The chamber of secrets at Cliveden

The sounding chamber at Cliveden

In 2016, Cliveden marked our 350th anniversary, prompting us to re-open an historic chamber located below the South Terrace for the first time in 30 years. Although the chamber is now closed, you can still help us hypothesise the purpose of this mysterious room...

In 2012, we began a five year, £6 million restoration project on the Grade 1 listed South Terrace to ensure its future. 
As part of this project, we removed damaged and peeling rendering from the walls of the chamber. The discovery of hidden funnels in the ceiling and intricate brickwork that had evidently been adapted over time, furthered the mysteries surrounding the chamber’s past. However, the impressive acoustics of the domed space support the theory that the room was used for musical performances.

Art Installation

In 2016 contemporary sound artist Robin Rimbaud, alias Scanner, was commissioned to create a musical installation inside the Chamber to encourage visitors to reflect on 350 years of Cliveden’s stories.
Scanner said of his piece titled Ghosts: 'I wanted to create a work that draws people in, using music and sounds to paint an image of how Cliveden might have sounded over the last 350 years. 
'Music clearly played a key part in the sonic makeup of the building so I created a hypnotic background loop based on a piece of music by Vivaldi. This acts like a glue, holding the piece together, whilst elsewhere you hear elements of opera, Music Hall and even the audience awaiting a concert, chatting away, as the orchestra tunes up. I want people to feel as if at any moment a performance is about to start but is never quite revealed. I want them to see with their ears.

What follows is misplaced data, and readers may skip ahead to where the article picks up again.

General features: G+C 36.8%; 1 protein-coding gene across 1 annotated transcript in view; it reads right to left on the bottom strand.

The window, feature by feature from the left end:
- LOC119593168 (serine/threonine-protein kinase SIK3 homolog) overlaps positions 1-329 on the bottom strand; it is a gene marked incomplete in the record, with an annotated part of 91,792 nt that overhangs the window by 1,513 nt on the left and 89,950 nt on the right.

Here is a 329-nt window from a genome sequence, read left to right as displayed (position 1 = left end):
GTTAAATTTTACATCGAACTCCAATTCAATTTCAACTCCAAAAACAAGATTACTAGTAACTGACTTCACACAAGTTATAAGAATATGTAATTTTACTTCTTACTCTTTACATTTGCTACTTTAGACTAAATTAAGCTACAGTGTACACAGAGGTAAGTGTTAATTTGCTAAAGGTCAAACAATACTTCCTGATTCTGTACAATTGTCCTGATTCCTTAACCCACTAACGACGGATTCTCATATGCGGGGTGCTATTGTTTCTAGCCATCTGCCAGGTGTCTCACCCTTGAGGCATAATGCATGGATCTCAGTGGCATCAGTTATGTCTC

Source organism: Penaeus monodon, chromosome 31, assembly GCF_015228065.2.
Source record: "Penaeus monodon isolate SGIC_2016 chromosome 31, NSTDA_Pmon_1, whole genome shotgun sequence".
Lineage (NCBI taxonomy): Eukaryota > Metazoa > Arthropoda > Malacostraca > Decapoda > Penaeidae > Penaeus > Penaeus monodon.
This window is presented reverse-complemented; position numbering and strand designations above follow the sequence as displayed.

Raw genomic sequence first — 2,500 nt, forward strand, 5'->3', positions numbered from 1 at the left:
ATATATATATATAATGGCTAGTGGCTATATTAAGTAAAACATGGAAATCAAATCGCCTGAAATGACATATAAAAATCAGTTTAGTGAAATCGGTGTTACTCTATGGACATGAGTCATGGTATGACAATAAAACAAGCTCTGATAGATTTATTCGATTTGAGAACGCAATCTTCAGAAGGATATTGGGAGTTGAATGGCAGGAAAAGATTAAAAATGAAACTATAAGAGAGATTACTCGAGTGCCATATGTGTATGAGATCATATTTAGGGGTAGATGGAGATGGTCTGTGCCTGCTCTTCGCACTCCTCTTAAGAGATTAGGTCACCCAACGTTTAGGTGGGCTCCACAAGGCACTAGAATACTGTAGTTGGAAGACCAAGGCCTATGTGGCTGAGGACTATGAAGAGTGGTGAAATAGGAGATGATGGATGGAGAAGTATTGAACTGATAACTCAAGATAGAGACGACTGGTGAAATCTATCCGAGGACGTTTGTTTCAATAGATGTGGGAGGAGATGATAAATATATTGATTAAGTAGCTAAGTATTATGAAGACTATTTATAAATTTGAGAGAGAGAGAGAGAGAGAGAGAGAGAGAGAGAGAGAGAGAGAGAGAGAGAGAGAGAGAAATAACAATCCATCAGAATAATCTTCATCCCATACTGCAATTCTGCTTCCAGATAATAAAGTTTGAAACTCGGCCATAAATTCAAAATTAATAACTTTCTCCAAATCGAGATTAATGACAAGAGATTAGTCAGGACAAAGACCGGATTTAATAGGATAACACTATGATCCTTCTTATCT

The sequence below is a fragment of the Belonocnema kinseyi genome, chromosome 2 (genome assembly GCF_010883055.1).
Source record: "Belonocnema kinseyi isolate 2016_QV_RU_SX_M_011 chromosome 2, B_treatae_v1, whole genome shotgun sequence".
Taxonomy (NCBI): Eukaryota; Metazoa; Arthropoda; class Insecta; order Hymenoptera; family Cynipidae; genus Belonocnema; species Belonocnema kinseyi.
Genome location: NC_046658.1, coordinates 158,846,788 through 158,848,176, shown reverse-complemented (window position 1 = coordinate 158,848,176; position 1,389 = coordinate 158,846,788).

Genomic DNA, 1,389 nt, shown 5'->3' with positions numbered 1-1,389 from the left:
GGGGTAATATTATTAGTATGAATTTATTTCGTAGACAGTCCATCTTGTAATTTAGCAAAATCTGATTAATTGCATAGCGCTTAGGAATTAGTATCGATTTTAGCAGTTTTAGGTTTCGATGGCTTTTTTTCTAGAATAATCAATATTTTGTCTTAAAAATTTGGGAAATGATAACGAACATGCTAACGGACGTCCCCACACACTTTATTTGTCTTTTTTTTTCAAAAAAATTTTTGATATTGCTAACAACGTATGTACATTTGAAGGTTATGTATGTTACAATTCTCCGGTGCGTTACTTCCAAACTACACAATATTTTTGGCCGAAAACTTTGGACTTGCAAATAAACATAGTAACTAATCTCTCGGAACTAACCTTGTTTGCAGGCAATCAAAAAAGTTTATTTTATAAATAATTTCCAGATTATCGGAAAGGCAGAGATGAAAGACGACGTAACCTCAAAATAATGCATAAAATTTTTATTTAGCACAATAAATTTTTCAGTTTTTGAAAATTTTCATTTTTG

" Ghosts is an ode to history, and to an astonishing building. It attempts to capture the grandeur, scale and character of the architecture in a captivating and moving manner."
- Scanner, 2016

An unsolved mystery

Mark Bradshaw, our General Manager, said: 'The 2nd Duke of Buckingham built Cliveden at a time when lavish masques and balls were held. It would be tempting to imagine therefore that this room was always intended to be used for musical recitals, although we can’t say for certain. What we do know is that an inventory from 1849 refers to it as the ‘sounding room’, suggesting that at this time at least it was used for music. 

'The two funnels located in one half of the chamber are most intriguing. They were clearly built with a distinct purpose in mind, but whether this was to direct music up into another room of the house or to let light in is unknown. 
Cliveden, Buckinghamshire
Looking around the sounding chamber at Cliveden
Cliveden, Buckinghamshire

'We’re also fascinated by the marble floor with its inlaid star. Such impressive marble would have likely been cut on site, requiring a huge amount of effort which no doubt the Duke would have wanted to show off. We’re beginning to explore the significance of the star to see if it reveals anything further about the room.'

The chamber was open in 2016 for a limited time only. Now that restoration work on the section of terrace above the chamber has started, it is no longer accessible.